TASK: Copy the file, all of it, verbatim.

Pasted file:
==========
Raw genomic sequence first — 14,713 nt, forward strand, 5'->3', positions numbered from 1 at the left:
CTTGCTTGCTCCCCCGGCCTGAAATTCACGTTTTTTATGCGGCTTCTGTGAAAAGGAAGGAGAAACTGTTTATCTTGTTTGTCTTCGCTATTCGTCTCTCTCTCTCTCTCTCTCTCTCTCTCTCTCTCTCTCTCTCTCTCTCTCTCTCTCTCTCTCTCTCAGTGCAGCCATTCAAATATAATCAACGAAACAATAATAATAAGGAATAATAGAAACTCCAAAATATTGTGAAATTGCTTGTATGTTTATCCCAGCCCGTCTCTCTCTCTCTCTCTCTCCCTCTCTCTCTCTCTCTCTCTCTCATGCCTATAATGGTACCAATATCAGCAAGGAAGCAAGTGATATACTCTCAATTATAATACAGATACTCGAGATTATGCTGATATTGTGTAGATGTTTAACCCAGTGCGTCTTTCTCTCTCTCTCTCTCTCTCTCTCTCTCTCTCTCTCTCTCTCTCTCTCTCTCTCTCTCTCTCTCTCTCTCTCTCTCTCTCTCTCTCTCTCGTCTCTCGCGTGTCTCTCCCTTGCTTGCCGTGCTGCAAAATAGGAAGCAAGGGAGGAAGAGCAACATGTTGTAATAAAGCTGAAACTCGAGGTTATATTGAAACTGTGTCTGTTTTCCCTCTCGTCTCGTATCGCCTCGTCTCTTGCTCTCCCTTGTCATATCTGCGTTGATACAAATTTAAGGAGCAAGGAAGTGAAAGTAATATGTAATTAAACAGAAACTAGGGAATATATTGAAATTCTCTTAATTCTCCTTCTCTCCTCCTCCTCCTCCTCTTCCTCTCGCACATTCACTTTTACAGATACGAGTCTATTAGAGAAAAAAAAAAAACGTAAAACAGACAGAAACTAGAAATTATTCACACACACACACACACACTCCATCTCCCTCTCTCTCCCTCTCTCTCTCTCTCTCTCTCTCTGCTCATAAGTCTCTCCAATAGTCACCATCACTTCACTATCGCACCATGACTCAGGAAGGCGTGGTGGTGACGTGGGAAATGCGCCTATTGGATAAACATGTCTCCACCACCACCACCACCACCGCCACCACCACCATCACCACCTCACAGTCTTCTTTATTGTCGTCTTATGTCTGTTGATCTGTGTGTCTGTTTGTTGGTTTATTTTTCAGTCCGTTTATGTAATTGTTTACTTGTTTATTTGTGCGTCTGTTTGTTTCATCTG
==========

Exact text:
Raw genomic sequence first — 14,713 nt, forward strand, 5'->3', positions numbered from 1 at the left:
CTTGCTTGCTCCCCCGGCCTGAAATTCACGTTTTTTATGCGGCTTCTGTGAAAAGGAAGGAGAAACTGTTTATCTTGTTTGTCTTCGCTATTCGTCTCTCTCTCTCTCTCTCTCTCTCTCTCTCTCTCTCTCTCTCTCTCTCTCTCTCTCTCTCTCTCTCAGTGCAGCCATTCAAATATAATCAACGAAACAATAATAATAAGGAATAATAGAAACTCCAAAATATTGTGAAATTGCTTGTATGTTTATCCCAGCCCGTCTCTCTCTCTCTCTCTCTCCCTCTCTCTCTCTCTCTCTCTCTCATGCCTATAATGGTACCAATATCAGCAAGGAAGCAAGTGATATACTCTCAATTATAATACAGATACTCGAGATTATGCTGATATTGTGTAGATGTTTAACCCAGTGCGTCTTTCTCTCTCTCTCTCTCTCTCTCTCTCTCTCTCTCTCTCTCTCTCTCTCTCTCTCTCTCTCTCTCTCTCTCTCTCTCTCTCTCTCTCTCTCGTCTCTCGCGTGTCTCTCCCTTGCTTGCCGTGCTGCAAAATAGGAAGCAAGGGAGGAAGAGCAACATGTTGTAATAAAGCTGAAACTCGAGGTTATATTGAAACTGTGTCTGTTTTCCCTCTCGTCTCGTATCGCCTCGTCTCTTGCTCTCCCTTGTCATATCTGCGTTGATACAAATTTAAGGAGCAAGGAAGTGAAAGTAATATGTAATTAAACAGAAACTAGGGAATATATTGAAATTCTCTTAATTCTCCTTCTCTCCTCCTCCTCCTCCTCTTCCTCTCGCACATTCACTTTTACAGATACGAGTCTATTAGAGAAAAAAAAAAAACGTAAAACAGACAGAAACTAGAAATTATTCACACACACACACACACACTCCATCTCCCTCTCTCTCCCTCTCTCTCTCTCTCTCTCTCTCTGCTCATAAGTCTCTCCAATAGTCACCATCACTTCACTATCGCACCATGACTCAGGAAGGCGTGGTGGTGACGTGGGAAATGCGCCTATTGGATAAACATGTCTCCACCACCACCACCACCACCGCCACCACCACCATCACCACCTCACAGTCTTCTTTATTGTCGTCTTATGTCTGTTGATCTGTGTGTCTGTTTGTTGGTTTATTTTTCAGTCCGTTTATGTAATTGTTTACTTGTTTATTTGTGCGTCTGTTTGTTTCATCTG